thierstein.net
Home Reviews Shorts Search

Chris Beckett – Dark EdenChris Beckett is a British University Lecturer and SF Author, with, as this is written, 3 Novels and 2 short story collections to his name, plus a number of (non-fiction) text books. 

Dark Eden is the 1st book in the series of the same name, a sequel (Gela's Ring) is being published in instalments in Aethernet; I presume this will also be available as a single volume at some point.

The book was nominated for the BSFA award, and has won the Arthur C. Clarke award. Having said this, I have to tell you that I don't always agree with awards... A lot of people really like the book (thus the award, and a slew of hugely positive reviews) – for me it did not work. Thus Dark Eden presented me with a challenge – how do you write about a book which you think it well written, but didn't work for you at all as a story? I'm still not sure...

 

The story plays on a rogue planet (ie a wanderer, not in a solar system), where the 6th generation descendants of two lost space explorers are living their tribal, stone-age lives, counting their time in 'wombtimes' (except for the eldest ones, who still talk about 'years' – a pointless concept on a world without a sun!), living off the animals and plants in their isolated valley, and waiting for the Landing Veekle, which will have called for help with the RayedYo, so that they will be rescued and taken to the place where there is light in the sky (if you spot a religious reference here then you're absolutely correct). 

The family is growing in numbers (food is getting scarce), and is growing more and more inbred, with some of the deformities now deadly for the babies (but the women will always churn out more, which seems to be their main role).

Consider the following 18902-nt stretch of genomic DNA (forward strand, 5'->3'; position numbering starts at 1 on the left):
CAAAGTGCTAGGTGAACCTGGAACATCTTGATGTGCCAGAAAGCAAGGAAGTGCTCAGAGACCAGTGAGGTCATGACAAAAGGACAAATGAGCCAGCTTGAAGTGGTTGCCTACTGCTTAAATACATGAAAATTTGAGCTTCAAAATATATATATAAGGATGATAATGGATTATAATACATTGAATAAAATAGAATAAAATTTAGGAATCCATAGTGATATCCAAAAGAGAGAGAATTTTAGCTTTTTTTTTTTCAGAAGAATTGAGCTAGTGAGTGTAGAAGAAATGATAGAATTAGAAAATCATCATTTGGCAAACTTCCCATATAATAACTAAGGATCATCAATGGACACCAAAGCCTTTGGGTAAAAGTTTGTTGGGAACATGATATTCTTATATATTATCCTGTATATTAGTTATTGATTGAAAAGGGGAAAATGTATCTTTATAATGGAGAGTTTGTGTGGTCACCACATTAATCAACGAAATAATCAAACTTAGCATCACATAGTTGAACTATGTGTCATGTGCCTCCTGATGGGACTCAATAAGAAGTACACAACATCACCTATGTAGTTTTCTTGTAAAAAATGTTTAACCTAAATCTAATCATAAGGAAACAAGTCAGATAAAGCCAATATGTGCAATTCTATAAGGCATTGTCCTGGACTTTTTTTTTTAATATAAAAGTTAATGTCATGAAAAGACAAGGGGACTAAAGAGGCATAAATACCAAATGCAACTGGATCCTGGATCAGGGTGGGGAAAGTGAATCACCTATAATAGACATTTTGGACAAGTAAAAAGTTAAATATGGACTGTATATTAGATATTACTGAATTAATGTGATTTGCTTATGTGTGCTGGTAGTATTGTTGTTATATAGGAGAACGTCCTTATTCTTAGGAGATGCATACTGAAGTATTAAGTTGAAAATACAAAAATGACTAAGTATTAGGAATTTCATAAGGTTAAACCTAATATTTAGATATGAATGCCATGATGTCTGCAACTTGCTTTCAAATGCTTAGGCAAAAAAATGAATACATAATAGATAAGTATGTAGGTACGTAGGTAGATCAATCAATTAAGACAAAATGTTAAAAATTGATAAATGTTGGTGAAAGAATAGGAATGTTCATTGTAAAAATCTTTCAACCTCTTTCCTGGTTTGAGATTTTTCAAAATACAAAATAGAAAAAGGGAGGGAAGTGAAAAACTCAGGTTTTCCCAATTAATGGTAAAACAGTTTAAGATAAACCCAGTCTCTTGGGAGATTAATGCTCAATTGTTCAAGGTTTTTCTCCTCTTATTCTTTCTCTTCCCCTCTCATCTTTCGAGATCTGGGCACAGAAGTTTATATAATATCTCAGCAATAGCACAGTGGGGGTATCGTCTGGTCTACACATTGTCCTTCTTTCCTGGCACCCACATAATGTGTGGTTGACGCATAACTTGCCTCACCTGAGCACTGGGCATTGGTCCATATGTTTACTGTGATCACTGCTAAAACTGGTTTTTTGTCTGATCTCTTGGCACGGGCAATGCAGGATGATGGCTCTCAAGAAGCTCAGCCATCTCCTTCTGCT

Language has badly deteriorated, not just for the now completely foreign technical concepts, but across the band. The society presented is hugely reactionary, not willing to change or move on from where their forebears told them the ship would return to, and not willing to move on in terms of development and new ideas. We seem to have lost nearly all knowledge of technology (and I means simple things, like wearing shoes, riding an animal, or using a cart). 

But a young hothead is now about to change all that...

There are a number of areas I really liked about the book – first off, as you get into it, you encounter Beckett's great world-building, with a fascinating and dream-like world, lit up by its own creatures and fauna, and with a human society very unlike what we have (but very recognizably human!) living in it and off it. I could have done with more of this, and more depth to it, but as it stands this started to feel quite limited quite soon, and thus lost its fascination.

I also think that Beckett is a good writer, and that the book is rather well written (and no, that's not a contradiction with not liking it). He has a way with words, a skill in evoking moods, feelings, and settings which is, in my opinion, the book's main saving grace.